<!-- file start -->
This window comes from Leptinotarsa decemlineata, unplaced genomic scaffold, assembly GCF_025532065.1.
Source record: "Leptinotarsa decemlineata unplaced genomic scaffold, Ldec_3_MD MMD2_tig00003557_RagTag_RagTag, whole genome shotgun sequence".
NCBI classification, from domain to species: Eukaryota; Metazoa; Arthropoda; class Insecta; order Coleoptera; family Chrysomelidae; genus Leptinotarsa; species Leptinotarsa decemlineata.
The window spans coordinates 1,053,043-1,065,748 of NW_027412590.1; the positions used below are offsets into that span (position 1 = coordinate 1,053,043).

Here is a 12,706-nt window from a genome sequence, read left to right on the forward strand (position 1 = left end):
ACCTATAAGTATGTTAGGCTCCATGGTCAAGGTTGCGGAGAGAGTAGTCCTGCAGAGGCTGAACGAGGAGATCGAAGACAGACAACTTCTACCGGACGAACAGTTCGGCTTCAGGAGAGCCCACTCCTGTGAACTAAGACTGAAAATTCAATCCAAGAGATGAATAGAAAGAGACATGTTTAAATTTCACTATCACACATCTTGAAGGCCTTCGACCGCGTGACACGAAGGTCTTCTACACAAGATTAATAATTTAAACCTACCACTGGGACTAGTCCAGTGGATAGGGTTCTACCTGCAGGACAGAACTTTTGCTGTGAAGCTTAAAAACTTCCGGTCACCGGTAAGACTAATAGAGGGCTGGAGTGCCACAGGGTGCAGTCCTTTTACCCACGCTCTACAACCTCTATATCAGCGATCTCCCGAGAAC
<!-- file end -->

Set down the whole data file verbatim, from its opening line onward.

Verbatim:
This window comes from Leptinotarsa decemlineata, unplaced genomic scaffold, assembly GCF_025532065.1.
Source record: "Leptinotarsa decemlineata unplaced genomic scaffold, Ldec_3_MD MMD2_tig00003557_RagTag_RagTag, whole genome shotgun sequence".
NCBI classification, from domain to species: Eukaryota; Metazoa; Arthropoda; class Insecta; order Coleoptera; family Chrysomelidae; genus Leptinotarsa; species Leptinotarsa decemlineata.
The window spans coordinates 1,053,043-1,065,748 of NW_027412590.1; the positions used below are offsets into that span (position 1 = coordinate 1,053,043).

Here is a 12,706-nt window from a genome sequence, read left to right on the forward strand (position 1 = left end):
ACCTATAAGTATGTTAGGCTCCATGGTCAAGGTTGCGGAGAGAGTAGTCCTGCAGAGGCTGAACGAGGAGATCGAAGACAGACAACTTCTACCGGACGAACAGTTCGGCTTCAGGAGAGCCCACTCCTGTGAACTAAGACTGAAAATTCAATCCAAGAGATGAATAGAAAGAGACATGTTTAAATTTCACTATCACACATCTTGAAGGCCTTCGACCGCGTGACACGAAGGTCTTCTACACAAGATTAATAATTTAAACCTACCACTGGGACTAGTCCAGTGGATAGGGTTCTACCTGCAGGACAGAACTTTTGCTGTGAAGCTTAAAAACTTCCGGTCACCGGTAAGACTAATAGAGGGCTGGAGTGCCACAGGGTGCAGTCCTTTTACCCACGCTCTACAACCTCTATATCAGCGATCTCCCGAGAAC